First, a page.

Board of Regents Chairman Greg Patterson secretly recorded a February 2017 conversation in which he criticized Rep. Mark Finchem.
The chairman of the Arizona Board of Regents resigned his post Monday, days after his condescending comments to a rural state lawmaker earlier this year were published by The Arizona Republic, ending a secret among political insiders.
In a letter to the board, Greg Patterson acknowledged he had been “overzealous” in his defense of the university system and he did not want to become a distraction to the work of the state universities’ governing board.
Both the board’s president and its vice chairman had recently distanced themselves from Patterson’s comments.
“Regents serve as volunteers for an eight-year term that comes with heavy responsibilities and requires thousands of hours of intense effort. My opportunity to participate in that effort and share those responsibilities for the last five years has been a great honor,” Patterson wrote in his resignation letter.
He quits with three years remaining in a term that began in 2012 under then-Gov. Jan Brewer. Gov. Doug Ducey will name a replacement to the board.
Patterson could not be reached for comment.
His departure stemmed from insults he leveled at state Rep. Mark Finchem’s appearance at the end of a private meeting over cost containment in higher education in February where another conservative lawmaker and several people from the Board of Regents were present. Patterson secretly recorded the meeting and shared it with others afterward.
Finchem said he took little joy in Patterson’s resignation.
“Relationships are going to have to be repaired. There was a level of trust that existed before this dust-up that doesn’t exist now,” he said.
“Mr. Patterson has done what he thinks is right,” Finchem continued. “As far as an apology, he may have apologized publicly, but I haven’t heard a word from him. The fact that he wrote something in a blog someplace that I don’t follow, if that’s what he wants to point to as an apology, well I just don’t do business that way.”
Gov. Doug Ducey’s spokesman, Daniel Scarpinato, said, “We respect Greg’s decision and thank him for his service.”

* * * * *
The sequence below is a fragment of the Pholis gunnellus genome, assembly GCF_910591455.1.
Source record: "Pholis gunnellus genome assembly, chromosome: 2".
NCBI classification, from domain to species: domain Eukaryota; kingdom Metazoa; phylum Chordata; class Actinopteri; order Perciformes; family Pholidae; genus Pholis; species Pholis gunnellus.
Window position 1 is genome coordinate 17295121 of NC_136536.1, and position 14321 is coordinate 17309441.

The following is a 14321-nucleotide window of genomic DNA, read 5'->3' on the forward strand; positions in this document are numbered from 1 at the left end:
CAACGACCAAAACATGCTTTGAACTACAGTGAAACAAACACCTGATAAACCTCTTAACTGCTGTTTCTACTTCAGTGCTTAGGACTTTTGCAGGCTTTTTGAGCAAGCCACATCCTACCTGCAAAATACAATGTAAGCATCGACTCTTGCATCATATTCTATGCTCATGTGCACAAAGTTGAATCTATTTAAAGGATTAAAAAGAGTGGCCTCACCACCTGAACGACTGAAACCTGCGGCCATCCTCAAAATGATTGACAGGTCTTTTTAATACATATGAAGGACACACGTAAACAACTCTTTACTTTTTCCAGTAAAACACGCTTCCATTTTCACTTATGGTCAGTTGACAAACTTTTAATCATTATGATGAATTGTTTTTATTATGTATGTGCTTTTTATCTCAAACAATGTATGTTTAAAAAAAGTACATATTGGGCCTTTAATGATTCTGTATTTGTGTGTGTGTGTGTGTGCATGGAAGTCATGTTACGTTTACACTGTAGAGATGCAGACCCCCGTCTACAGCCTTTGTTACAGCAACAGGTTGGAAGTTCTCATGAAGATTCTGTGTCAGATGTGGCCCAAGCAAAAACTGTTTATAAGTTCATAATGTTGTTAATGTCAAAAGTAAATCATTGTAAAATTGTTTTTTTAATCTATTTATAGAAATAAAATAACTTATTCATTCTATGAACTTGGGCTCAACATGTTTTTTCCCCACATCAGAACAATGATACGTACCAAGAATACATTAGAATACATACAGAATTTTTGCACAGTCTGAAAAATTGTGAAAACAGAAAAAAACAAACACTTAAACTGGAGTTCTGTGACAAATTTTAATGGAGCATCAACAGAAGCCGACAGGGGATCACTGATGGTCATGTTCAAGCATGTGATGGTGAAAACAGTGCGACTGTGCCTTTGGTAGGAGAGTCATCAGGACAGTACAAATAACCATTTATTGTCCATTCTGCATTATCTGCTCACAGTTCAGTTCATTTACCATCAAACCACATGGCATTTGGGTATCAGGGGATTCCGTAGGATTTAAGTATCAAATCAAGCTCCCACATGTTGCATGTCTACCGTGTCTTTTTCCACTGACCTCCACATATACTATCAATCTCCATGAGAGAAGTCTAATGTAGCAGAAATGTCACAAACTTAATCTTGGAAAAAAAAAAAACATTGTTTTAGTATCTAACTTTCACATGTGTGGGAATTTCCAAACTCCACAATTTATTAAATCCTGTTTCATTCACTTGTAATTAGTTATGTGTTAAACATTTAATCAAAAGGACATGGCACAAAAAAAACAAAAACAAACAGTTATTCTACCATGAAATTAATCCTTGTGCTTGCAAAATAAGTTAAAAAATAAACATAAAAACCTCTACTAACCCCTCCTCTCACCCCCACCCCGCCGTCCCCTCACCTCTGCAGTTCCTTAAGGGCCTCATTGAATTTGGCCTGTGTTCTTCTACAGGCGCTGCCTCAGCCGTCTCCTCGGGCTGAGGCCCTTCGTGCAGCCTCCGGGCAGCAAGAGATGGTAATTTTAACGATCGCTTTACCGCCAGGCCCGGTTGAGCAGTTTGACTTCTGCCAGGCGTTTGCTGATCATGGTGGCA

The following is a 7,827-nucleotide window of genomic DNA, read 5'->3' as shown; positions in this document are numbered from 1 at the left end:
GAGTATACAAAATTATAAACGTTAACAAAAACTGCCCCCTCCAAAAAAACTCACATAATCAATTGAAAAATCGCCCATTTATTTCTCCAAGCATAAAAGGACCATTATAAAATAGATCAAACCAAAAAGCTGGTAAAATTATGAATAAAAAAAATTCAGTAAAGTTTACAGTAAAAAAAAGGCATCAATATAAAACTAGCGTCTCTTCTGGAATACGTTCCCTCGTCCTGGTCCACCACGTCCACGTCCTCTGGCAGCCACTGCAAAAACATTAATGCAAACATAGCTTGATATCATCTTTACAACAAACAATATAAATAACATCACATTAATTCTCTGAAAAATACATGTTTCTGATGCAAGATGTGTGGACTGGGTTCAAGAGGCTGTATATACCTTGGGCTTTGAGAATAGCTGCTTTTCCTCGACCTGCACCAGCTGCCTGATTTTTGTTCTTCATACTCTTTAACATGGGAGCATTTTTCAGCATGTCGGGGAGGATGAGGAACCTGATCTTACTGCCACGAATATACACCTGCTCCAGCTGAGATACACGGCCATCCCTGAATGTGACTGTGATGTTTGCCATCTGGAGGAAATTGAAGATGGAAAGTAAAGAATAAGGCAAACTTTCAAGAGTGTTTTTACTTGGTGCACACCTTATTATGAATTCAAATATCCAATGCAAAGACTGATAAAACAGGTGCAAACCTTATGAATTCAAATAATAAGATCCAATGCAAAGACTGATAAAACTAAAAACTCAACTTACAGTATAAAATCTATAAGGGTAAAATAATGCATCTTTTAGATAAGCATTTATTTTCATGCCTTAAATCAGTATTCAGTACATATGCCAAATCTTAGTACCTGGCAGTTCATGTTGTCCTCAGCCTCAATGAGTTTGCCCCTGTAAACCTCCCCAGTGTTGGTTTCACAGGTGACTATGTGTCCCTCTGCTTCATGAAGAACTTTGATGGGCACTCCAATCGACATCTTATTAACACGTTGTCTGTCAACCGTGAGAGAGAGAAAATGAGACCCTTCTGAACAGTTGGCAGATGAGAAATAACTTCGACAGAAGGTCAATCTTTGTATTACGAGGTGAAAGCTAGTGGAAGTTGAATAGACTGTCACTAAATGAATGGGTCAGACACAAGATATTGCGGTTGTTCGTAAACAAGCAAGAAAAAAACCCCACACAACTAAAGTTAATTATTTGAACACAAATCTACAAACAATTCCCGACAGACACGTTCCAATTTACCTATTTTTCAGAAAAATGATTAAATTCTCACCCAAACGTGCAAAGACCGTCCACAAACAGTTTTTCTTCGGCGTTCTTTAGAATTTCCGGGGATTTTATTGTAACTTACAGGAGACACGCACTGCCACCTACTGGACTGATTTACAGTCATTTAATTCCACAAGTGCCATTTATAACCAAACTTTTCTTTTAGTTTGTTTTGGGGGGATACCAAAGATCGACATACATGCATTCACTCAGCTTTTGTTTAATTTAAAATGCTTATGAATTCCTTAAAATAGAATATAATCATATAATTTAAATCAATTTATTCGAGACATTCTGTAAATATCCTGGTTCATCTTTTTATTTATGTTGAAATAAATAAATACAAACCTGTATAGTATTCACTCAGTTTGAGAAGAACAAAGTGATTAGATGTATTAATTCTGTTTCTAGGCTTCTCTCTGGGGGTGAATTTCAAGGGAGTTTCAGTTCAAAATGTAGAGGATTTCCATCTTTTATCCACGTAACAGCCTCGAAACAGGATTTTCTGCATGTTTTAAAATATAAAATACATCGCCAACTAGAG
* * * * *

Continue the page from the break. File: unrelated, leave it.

Finchem said he was more bothered by the secret recording than by Patterson’s insults. And he remains focused on ensuring better accountability for the board that oversees Arizona’s public universities “because it was never about Mr. Patterson.”
Finchem and Rep. Jill Norgaard, both of whom are Republicans, had expressed concerns that the board and universities had not done enough to contain costs and were effectively passing along wasteful spending to students.
For nearly 20 minutes of their February meeting, Patterson was civil, arguing that the Board of Regents and universities had been fiscally responsible while fulfilling their constitutional obligations in the face of state funding cuts. Then he lashed out at Finchem, who sports a thick mustache and often wears a Sunday-go-to-meeting tie at the state Legislature.
“I would start — you’re from Saddlebrooke? — I would start by saying the costume doesn’t work. You know, trim that down. Buy a suit. Decide where you want to be, but this isn’t it. OK.”
Patterson later ascribed his comments to a “caffeine-induced rage” at lawmakers who were taking unconstitutional aim at eliminating the Board of Regents.
Records show Patterson emailed the recording of the meeting to regents staff with the subject line: “Gather around the computer at lunch and play this please.”
Eileen Klein, president of the regents, said she learned of the recording only after Patterson sent it to staffers, some of whom were “very bothered” by it, she said. Klein was “stunned” and “flabbergasted” by its existence and told board counsel about it, she said.
Klein, who attended the February meeting, acknowledged the episode could have longer-term consequences for regents’ relations with state lawmakers.
During the past legislative session, the comments complicated the negotiations over a proposed $1 billion university bonding plan that became the most contentious element of the 2018 budget.
Republican lawmakers eventually voted for the idea, but only after it had been significantly reworked and with 11th-hour lobbying from Ducey’s team, the regents and key university officials.
Ducey later signed the bonding bill in a carefully orchestrated ceremony with the school mascots and select members of the university and legislative community present. The governor did not, however, invite Patterson.
After The Republic submitted in May a request under the state’s Public Records Law for records related to the encounter, Patterson disclosed on his blog that he had recorded the meeting.
The recording is legal and, according to his blog entry, something Patterson does regularly to document his remarks, “assess my tone and eliminate any habitual verbal tics.”
Klein, Kelleher, Finchem and Norgaard told The Republic they did not know at the time that they were being recorded.
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